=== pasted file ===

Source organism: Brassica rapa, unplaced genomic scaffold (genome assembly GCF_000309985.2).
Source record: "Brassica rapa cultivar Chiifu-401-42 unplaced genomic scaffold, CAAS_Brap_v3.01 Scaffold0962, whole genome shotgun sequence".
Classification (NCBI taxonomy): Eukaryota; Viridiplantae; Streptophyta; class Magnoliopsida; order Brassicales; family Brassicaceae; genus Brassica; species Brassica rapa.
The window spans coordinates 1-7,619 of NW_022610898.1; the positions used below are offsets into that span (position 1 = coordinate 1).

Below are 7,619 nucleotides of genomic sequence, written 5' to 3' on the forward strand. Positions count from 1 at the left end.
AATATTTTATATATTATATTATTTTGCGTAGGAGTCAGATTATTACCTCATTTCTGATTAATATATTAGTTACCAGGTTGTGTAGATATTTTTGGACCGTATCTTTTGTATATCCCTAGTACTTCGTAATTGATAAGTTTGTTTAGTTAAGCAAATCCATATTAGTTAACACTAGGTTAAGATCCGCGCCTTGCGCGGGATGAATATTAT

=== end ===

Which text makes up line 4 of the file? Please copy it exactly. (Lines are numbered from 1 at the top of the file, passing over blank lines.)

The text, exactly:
The window spans coordinates 1-7,619 of NW_022610898.1; the positions used below are offsets into that span (position 1 = coordinate 1).